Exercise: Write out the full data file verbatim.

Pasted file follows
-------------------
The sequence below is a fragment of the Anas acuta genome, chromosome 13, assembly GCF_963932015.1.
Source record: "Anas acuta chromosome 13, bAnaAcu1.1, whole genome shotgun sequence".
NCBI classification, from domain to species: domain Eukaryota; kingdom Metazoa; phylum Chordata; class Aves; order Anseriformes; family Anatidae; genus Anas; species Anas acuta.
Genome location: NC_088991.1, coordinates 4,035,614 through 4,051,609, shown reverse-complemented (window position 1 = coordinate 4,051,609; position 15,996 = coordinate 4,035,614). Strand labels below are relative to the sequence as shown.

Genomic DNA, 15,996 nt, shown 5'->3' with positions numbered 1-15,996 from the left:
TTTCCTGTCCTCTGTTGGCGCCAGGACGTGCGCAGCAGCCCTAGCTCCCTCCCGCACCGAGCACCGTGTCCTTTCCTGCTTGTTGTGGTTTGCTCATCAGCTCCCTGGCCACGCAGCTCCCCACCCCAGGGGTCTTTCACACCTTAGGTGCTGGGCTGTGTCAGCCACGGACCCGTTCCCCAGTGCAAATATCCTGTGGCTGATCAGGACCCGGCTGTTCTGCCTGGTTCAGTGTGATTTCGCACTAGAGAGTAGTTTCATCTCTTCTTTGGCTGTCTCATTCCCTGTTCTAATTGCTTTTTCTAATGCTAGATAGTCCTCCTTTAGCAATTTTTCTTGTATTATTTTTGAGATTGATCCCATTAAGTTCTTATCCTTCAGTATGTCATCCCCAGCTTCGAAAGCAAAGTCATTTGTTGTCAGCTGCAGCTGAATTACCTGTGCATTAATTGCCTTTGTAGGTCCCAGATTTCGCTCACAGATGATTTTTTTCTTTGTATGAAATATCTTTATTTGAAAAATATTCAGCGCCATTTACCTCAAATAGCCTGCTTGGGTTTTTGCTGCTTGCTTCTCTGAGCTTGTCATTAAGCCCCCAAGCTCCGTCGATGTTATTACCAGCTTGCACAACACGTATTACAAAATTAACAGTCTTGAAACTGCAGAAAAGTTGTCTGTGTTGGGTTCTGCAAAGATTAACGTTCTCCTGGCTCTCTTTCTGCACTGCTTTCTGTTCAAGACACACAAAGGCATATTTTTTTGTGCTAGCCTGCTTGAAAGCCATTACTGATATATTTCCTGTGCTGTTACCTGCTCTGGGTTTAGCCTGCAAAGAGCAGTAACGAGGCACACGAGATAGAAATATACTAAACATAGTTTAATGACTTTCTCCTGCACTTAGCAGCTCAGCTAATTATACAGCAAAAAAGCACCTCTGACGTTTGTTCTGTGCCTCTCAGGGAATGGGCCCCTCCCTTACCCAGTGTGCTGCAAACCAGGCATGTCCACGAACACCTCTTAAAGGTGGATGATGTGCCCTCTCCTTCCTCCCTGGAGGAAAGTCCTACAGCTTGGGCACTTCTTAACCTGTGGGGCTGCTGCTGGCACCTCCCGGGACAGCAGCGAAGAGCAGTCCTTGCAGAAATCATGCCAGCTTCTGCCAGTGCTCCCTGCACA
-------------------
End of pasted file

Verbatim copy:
The sequence below is a fragment of the Anas acuta genome, chromosome 13, assembly GCF_963932015.1.
Source record: "Anas acuta chromosome 13, bAnaAcu1.1, whole genome shotgun sequence".
NCBI classification, from domain to species: domain Eukaryota; kingdom Metazoa; phylum Chordata; class Aves; order Anseriformes; family Anatidae; genus Anas; species Anas acuta.
Genome location: NC_088991.1, coordinates 4,035,614 through 4,051,609, shown reverse-complemented (window position 1 = coordinate 4,051,609; position 15,996 = coordinate 4,035,614). Strand labels below are relative to the sequence as shown.

Genomic DNA, 15,996 nt, shown 5'->3' with positions numbered 1-15,996 from the left:
TTTCCTGTCCTCTGTTGGCGCCAGGACGTGCGCAGCAGCCCTAGCTCCCTCCCGCACCGAGCACCGTGTCCTTTCCTGCTTGTTGTGGTTTGCTCATCAGCTCCCTGGCCACGCAGCTCCCCACCCCAGGGGTCTTTCACACCTTAGGTGCTGGGCTGTGTCAGCCACGGACCCGTTCCCCAGTGCAAATATCCTGTGGCTGATCAGGACCCGGCTGTTCTGCCTGGTTCAGTGTGATTTCGCACTAGAGAGTAGTTTCATCTCTTCTTTGGCTGTCTCATTCCCTGTTCTAATTGCTTTTTCTAATGCTAGATAGTCCTCCTTTAGCAATTTTTCTTGTATTATTTTTGAGATTGATCCCATTAAGTTCTTATCCTTCAGTATGTCATCCCCAGCTTCGAAAGCAAAGTCATTTGTTGTCAGCTGCAGCTGAATTACCTGTGCATTAATTGCCTTTGTAGGTCCCAGATTTCGCTCACAGATGATTTTTTTCTTTGTATGAAATATCTTTATTTGAAAAATATTCAGCGCCATTTACCTCAAATAGCCTGCTTGGGTTTTTGCTGCTTGCTTCTCTGAGCTTGTCATTAAGCCCCCAAGCTCCGTCGATGTTATTACCAGCTTGCACAACACGTATTACAAAATTAACAGTCTTGAAACTGCAGAAAAGTTGTCTGTGTTGGGTTCTGCAAAGATTAACGTTCTCCTGGCTCTCTTTCTGCACTGCTTTCTGTTCAAGACACACAAAGGCATATTTTTTTGTGCTAGCCTGCTTGAAAGCCATTACTGATATATTTCCTGTGCTGTTACCTGCTCTGGGTTTAGCCTGCAAAGAGCAGTAACGAGGCACACGAGATAGAAATATACTAAACATAGTTTAATGACTTTCTCCTGCACTTAGCAGCTCAGCTAATTATACAGCAAAAAAGCACCTCTGACGTTTGTTCTGTGCCTCTCAGGGAATGGGCCCCTCCCTTACCCAGTGTGCTGCAAACCAGGCATGTCCACGAACACCTCTTAAAGGTGGATGATGTGCCCTCTCCTTCCTCCCTGGAGGAAAGTCCTACAGCTTGGGCACTTCTTAACCTGTGGGGCTGCTGCTGGCACCTCCCGGGACAGCAGCGAAGAGCAGTCCTTGCAGAAATCATGCCAGCTTCTGCCAGTGCTCCCTGCACA